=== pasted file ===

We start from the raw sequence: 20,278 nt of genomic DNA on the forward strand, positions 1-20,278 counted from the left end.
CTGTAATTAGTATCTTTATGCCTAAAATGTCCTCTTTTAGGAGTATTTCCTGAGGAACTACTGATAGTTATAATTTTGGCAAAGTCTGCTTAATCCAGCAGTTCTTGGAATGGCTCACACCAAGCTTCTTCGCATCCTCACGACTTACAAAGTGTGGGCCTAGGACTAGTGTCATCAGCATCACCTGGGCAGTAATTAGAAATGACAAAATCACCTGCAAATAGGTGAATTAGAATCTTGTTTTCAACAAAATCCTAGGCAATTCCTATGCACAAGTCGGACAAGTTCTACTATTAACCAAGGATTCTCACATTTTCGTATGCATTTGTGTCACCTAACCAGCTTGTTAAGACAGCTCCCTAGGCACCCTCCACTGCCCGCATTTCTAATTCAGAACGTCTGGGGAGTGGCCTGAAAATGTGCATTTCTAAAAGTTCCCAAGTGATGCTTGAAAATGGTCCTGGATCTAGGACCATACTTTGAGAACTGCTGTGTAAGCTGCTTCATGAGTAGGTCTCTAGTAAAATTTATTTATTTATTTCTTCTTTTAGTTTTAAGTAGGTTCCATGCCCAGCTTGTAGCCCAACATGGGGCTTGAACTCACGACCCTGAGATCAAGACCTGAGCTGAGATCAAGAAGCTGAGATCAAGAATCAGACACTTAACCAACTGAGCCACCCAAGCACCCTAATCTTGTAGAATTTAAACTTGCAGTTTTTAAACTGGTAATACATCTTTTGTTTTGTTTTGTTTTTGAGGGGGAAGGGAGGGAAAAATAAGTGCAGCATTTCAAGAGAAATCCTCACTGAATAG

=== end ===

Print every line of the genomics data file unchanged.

We start from the raw sequence: 20,278 nt of genomic DNA on the forward strand, positions 1-20,278 counted from the left end.
CTGTAATTAGTATCTTTATGCCTAAAATGTCCTCTTTTAGGAGTATTTCCTGAGGAACTACTGATAGTTATAATTTTGGCAAAGTCTGCTTAATCCAGCAGTTCTTGGAATGGCTCACACCAAGCTTCTTCGCATCCTCACGACTTACAAAGTGTGGGCCTAGGACTAGTGTCATCAGCATCACCTGGGCAGTAATTAGAAATGACAAAATCACCTGCAAATAGGTGAATTAGAATCTTGTTTTCAACAAAATCCTAGGCAATTCCTATGCACAAGTCGGACAAGTTCTACTATTAACCAAGGATTCTCACATTTTCGTATGCATTTGTGTCACCTAACCAGCTTGTTAAGACAGCTCCCTAGGCACCCTCCACTGCCCGCATTTCTAATTCAGAACGTCTGGGGAGTGGCCTGAAAATGTGCATTTCTAAAAGTTCCCAAGTGATGCTTGAAAATGGTCCTGGATCTAGGACCATACTTTGAGAACTGCTGTGTAAGCTGCTTCATGAGTAGGTCTCTAGTAAAATTTATTTATTTATTTCTTCTTTTAGTTTTAAGTAGGTTCCATGCCCAGCTTGTAGCCCAACATGGGGCTTGAACTCACGACCCTGAGATCAAGACCTGAGCTGAGATCAAGAAGCTGAGATCAAGAATCAGACACTTAACCAACTGAGCCACCCAAGCACCCTAATCTTGTAGAATTTAAACTTGCAGTTTTTAAACTGGTAATACATCTTTTGTTTTGTTTTGTTTTTGAGGGGGAAGGGAGGGAAAAATAAGTGCAGCATTTCAAGAGAAATCCTCACTGAATAG